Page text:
Yesterday I discussed “content marketing“, which is the opposite of traditional interruption marketing in that you provide the material which people want to be engaged with, rather than hanging around someone else’s work. So how do we go about setting up a content marketing campaign?
There are loads of possibilities, and they’re not just writing articles. Remember, this is all about showing you’re an industry authority (and you are!), so you can tell the story through videos, presentations, whatever you like. However, let’s start at the most obvious place: written content which you can use on your website. People are often saying to me: “Chris, how do I get to number one in Google for the ‘blue widgets’ search term?” and when I look at their website, there’s a single lonely page about their own particular blue widget, which just gives an in-depth technical product spec. Go to Google and see what appears on the first page for that search, and I bet there’ll be two types of result: informational pages (like Wikipedia) and a bunch of suppliers who’ve been smart or lucky. To join those suppliers, you either need to spend a lot of time and money on search engine optimisation (and note I said time); or you need to get into the informational category. And here’s some news: many of the suppliers who’ve made it on to the first page of Google have got some great informational content on their websites, because that’s part of search engine optimisation too.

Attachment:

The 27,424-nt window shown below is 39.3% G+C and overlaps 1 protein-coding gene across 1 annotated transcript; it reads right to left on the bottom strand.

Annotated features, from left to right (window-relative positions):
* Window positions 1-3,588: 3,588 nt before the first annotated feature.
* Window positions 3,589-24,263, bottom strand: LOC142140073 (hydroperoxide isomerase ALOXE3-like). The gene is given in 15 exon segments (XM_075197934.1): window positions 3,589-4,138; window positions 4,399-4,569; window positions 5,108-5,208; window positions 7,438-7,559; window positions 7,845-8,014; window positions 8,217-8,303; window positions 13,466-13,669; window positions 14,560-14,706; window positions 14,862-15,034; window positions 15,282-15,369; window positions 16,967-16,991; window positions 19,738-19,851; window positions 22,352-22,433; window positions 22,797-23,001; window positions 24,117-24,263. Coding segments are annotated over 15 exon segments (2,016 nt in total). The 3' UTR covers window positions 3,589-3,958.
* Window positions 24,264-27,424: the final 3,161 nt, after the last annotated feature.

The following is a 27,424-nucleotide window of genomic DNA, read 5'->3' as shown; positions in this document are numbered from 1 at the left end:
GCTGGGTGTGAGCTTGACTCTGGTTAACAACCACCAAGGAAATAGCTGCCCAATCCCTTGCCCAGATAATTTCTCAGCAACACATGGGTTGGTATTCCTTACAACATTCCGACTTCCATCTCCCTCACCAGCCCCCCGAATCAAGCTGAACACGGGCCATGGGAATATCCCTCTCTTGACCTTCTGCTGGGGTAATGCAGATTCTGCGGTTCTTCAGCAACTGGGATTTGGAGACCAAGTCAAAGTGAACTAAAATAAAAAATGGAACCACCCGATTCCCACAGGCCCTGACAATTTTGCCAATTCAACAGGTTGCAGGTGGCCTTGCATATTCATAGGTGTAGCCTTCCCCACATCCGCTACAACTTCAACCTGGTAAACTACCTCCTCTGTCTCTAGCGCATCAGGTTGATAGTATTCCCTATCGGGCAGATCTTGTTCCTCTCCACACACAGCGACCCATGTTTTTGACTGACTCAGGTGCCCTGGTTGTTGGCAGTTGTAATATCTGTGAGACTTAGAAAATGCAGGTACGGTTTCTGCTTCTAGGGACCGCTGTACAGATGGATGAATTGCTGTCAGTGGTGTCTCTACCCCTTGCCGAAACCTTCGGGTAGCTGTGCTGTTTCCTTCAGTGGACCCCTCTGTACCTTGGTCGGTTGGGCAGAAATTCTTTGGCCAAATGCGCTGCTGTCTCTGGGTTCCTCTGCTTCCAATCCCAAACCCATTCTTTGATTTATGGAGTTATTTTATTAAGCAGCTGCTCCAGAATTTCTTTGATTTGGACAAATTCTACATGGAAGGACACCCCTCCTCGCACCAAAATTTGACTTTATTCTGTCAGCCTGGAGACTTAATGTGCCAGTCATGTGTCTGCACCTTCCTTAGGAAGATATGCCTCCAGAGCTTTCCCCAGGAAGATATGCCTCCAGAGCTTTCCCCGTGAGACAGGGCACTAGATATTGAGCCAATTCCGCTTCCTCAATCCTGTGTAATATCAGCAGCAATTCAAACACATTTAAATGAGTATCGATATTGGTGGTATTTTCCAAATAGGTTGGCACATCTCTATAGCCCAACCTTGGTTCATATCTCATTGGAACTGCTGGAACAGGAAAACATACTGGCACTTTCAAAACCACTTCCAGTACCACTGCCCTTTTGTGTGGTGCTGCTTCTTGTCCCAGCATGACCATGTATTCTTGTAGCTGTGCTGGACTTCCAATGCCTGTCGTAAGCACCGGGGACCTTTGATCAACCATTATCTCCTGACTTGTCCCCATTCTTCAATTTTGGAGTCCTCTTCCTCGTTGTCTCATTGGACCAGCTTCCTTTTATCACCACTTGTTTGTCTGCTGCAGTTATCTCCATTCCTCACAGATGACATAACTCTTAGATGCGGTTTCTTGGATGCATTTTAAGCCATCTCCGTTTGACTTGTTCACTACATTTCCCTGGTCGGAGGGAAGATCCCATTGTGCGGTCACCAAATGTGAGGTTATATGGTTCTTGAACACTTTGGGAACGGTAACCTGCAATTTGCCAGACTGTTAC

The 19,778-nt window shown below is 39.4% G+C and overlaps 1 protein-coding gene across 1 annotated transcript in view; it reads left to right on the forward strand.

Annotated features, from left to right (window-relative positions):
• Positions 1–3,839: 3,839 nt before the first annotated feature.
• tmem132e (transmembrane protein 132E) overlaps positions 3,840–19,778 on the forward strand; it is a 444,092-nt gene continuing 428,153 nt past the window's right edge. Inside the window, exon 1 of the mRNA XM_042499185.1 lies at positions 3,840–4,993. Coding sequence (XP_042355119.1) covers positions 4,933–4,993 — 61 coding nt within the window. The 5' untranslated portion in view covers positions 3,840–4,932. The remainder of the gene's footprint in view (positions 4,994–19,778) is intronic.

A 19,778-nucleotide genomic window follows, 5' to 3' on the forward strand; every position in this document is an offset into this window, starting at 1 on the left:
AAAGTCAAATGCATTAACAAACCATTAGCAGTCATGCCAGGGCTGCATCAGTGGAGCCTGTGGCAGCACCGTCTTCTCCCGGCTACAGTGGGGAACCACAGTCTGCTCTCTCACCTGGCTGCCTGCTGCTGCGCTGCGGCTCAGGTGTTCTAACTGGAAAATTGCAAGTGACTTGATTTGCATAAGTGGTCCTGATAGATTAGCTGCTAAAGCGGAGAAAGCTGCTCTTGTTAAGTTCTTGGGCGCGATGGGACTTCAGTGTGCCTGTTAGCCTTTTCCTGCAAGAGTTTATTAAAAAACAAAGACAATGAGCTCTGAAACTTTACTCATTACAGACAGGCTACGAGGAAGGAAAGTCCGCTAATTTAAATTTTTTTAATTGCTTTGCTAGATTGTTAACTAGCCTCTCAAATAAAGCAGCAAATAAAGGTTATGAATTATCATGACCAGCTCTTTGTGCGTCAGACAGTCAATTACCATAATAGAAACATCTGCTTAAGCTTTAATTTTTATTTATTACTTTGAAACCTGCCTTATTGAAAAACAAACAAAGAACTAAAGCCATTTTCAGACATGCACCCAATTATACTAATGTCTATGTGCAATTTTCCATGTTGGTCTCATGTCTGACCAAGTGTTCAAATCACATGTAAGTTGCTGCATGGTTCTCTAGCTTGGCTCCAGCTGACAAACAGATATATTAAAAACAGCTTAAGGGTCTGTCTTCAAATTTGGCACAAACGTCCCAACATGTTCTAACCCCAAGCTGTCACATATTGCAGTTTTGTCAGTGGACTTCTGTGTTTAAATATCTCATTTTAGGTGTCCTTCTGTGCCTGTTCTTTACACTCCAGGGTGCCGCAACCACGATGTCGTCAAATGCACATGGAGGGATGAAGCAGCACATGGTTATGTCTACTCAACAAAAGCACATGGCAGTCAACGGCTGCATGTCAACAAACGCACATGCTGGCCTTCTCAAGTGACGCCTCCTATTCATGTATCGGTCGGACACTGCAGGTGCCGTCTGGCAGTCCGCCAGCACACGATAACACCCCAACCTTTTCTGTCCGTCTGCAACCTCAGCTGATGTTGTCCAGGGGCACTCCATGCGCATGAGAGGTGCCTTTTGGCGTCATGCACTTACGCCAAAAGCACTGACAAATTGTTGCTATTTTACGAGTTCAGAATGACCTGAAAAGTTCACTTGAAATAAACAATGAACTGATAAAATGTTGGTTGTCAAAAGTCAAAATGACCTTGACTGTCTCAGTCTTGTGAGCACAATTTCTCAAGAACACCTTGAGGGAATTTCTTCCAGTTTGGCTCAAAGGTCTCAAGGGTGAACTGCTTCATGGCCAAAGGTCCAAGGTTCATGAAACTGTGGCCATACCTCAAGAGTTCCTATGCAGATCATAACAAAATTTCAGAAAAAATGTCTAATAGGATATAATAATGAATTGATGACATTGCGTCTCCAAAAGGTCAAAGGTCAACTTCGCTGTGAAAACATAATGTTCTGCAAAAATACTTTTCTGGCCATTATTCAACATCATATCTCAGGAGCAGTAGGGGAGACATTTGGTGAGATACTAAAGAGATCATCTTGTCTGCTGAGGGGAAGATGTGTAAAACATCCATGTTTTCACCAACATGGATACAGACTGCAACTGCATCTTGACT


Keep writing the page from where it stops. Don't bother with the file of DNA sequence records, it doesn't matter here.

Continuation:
So, put some content generation at the heart of your marketing plans for next year. Go through your product offerings one by one, and don’t just list features as bullet points; get an article written backing up all your claims. Commissioning really good material is easier than ever – there are more freelance technical journalists available now than at any time in the past 20 years or more. You can get a genuinely great article written for £500 which will get you web traffic and business for years to come.